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FireUsing a Fire ExtinguisherHere are some helpful tips and suggestions about fires and the use of fire extinguishers. Need more? Talk to your local fire and police officials about safety training programs in your area. Remember - be safe and be smart.Wildfires What Homeowners Need to KnowThe more you know and understand about the causes of wildfires, the better you can protect yourself, your family and your home from wildfire loss and injury. What Firefighters DoFire fighting is no easy task. Here are some basics about these truly heroic people. Fire Safety Questions and AnswersWhat to know before a fire.Apartment Fires What You Should KnowThis list accompanies Help – House Fire. [WHN page link TK] Be sure to read that as well as the following tips.After a Fire Questions You May Be AskedAfter the fire, you may have a meeting or interview with a fire chief, fire marshal and/or arson investigator. This helps the fire department decide the cause of the fire, which may also impact your insurance claim.After a Fire Common Homeowner MistakesIn the aftermath of a house fire, most homeowners are too distraught to think clearly about what to do next such as secure the property, remove important documents and notify the mortgage company.Top 10 Cooking Safety TipsCooking is the leading cause of home fires in the U.S. It is also the leading cause of home fire injuries. Educate yourself now on fire prevention and what to do if a fire does occur.Testing GFCI Electrical OutletsHere's what you need to know about GFCIs.Smoke Alarm Safety GuidelinesOver 90 percent of U.S. homes have at least one smoke alarm, according to the United States Fire Administration (USFA). Here are some tips from their site.Preventing Carbon Monoxide PoisoningAccording to FreeMD, carbon monoxide is the leading cause of death by poisoning in the United States. Learn how to avoid becoming one of those numbers.Kids and Fire SafetyGetting kids involved in fire safety is important…and often not the first thing kids want to do when they could be playing with friends. Here are some tips to get your kids input on family fire safety.4 Fast Facts About FireThe United States Fire Administration (USFA), a division of the Federal Emergency Management Agency (FEMA), believes that fire deaths can be reduced by teaching people the basic facts about fire. Below are some simple facts from the USFA .Quick Fire Preparedness TipsWe've found we've found several blogs where people have said that their own home took only 5-10 minutes to burn. Whether you have 5 minutes or all afternoon, here are quick tasks could save you from a financial heartache down the road.Emergency Window Decals Why NOT to Use ThemDo you have fire decals on your windows? Interestingly, nearly all modern fire departments around the country do not recommend using them. Here are some reasons from the National Fire Prevention Association.Campfire Safety 101Toasting marshmallows and roasting hotdogs over a crackling campfire is one of the most popular American summer activities. Be safe and follow these tips.Backyard Fire Pit Safety TipsSitting around a fire is an American summer past time we hold dear to our hearts. However, not all of us can escape to the woods for the true campfire experience. Backyard fire pits are becoming a popular alternative to camp fires.BBQ Safety TipsGrilling is an American favorite. But if you're not careful, it can be a fire hazard. Read through these safety tips from the Home Safety Council.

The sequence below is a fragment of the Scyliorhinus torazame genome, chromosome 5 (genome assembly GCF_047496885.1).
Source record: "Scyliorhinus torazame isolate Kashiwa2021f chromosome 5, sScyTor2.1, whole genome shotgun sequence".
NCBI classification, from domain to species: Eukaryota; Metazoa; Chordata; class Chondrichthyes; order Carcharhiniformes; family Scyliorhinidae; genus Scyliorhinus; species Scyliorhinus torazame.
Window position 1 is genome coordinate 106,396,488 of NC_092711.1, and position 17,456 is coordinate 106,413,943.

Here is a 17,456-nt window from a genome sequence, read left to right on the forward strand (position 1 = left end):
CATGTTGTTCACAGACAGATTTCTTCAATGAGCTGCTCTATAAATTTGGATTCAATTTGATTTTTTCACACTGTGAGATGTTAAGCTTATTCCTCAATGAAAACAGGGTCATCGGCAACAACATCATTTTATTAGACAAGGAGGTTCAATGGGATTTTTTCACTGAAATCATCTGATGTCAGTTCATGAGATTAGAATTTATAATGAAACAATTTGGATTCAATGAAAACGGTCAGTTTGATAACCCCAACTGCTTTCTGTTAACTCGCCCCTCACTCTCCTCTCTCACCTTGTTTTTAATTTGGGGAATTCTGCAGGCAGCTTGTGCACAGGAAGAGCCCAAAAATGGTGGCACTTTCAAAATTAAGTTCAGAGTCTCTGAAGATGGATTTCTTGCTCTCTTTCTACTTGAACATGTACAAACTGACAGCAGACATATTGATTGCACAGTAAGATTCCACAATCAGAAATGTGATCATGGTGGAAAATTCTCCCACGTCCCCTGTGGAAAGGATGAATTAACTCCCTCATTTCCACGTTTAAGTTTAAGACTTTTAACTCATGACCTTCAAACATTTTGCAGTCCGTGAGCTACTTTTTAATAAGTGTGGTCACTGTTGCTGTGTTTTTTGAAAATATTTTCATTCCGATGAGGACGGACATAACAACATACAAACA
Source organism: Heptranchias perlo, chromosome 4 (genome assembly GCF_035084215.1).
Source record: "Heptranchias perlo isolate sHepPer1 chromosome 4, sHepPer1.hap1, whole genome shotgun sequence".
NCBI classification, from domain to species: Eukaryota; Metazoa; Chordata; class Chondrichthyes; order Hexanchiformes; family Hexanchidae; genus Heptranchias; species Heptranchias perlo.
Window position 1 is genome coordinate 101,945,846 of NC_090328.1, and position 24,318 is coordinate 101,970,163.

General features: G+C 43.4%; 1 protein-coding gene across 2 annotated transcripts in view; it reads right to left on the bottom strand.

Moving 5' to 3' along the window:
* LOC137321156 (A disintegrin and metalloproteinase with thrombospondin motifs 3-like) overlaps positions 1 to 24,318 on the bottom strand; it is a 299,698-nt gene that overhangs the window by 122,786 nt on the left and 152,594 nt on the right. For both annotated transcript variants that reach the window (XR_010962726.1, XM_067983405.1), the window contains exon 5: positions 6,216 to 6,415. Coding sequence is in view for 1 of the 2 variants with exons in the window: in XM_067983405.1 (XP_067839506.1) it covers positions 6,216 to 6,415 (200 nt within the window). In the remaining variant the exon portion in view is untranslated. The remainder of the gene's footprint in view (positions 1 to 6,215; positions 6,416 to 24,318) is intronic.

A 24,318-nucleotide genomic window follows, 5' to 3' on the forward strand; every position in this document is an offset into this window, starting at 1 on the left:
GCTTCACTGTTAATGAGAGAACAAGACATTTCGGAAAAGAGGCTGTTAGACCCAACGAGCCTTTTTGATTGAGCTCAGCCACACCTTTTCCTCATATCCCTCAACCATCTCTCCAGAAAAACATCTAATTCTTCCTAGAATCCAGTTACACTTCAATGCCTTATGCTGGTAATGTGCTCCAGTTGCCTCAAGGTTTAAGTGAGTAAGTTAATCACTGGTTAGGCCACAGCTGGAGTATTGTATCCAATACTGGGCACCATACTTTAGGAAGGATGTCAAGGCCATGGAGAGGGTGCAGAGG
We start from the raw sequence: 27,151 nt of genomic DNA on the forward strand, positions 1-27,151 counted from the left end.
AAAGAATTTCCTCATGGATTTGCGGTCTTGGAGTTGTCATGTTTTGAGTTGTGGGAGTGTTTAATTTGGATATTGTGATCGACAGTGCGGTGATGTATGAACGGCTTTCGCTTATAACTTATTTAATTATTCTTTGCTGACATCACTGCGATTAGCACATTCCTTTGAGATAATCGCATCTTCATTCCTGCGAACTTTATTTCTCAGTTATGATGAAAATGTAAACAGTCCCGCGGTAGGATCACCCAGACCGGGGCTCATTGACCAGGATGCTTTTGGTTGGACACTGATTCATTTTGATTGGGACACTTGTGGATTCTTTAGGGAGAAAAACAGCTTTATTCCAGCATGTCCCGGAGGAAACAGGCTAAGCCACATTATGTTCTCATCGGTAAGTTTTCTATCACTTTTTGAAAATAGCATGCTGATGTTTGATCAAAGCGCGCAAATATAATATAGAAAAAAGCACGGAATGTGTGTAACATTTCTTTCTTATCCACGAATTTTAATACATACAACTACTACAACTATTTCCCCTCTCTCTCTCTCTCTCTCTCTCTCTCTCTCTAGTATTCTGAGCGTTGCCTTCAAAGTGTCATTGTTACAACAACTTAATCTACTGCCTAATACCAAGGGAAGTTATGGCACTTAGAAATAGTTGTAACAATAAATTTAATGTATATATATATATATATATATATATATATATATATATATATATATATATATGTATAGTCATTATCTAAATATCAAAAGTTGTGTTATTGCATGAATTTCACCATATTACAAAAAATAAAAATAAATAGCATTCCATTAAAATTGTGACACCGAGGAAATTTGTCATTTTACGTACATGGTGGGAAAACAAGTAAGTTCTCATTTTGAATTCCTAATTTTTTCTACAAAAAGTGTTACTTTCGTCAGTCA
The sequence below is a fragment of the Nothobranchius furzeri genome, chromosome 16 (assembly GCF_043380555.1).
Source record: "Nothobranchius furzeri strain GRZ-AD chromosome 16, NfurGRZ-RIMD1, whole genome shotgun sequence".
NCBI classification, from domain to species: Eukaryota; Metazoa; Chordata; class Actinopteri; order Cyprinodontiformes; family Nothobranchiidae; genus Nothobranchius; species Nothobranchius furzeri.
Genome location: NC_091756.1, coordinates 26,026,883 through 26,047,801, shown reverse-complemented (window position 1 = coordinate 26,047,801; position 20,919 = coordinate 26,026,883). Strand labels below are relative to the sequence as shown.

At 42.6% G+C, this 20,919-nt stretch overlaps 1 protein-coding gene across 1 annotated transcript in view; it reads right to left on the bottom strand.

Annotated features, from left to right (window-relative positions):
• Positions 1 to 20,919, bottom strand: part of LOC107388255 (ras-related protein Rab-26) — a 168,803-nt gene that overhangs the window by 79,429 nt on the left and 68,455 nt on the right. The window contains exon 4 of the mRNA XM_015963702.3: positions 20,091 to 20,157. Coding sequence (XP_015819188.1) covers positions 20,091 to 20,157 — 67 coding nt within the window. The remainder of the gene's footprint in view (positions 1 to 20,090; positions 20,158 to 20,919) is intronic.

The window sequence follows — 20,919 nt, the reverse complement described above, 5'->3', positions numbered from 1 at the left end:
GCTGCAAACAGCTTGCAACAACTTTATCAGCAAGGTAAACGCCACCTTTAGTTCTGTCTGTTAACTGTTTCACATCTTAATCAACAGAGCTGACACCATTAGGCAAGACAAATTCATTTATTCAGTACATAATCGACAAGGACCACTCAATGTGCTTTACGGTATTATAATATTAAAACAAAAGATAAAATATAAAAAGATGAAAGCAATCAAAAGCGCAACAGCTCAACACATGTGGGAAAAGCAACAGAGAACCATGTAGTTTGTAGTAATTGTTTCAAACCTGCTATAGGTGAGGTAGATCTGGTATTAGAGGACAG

What Firefighters Do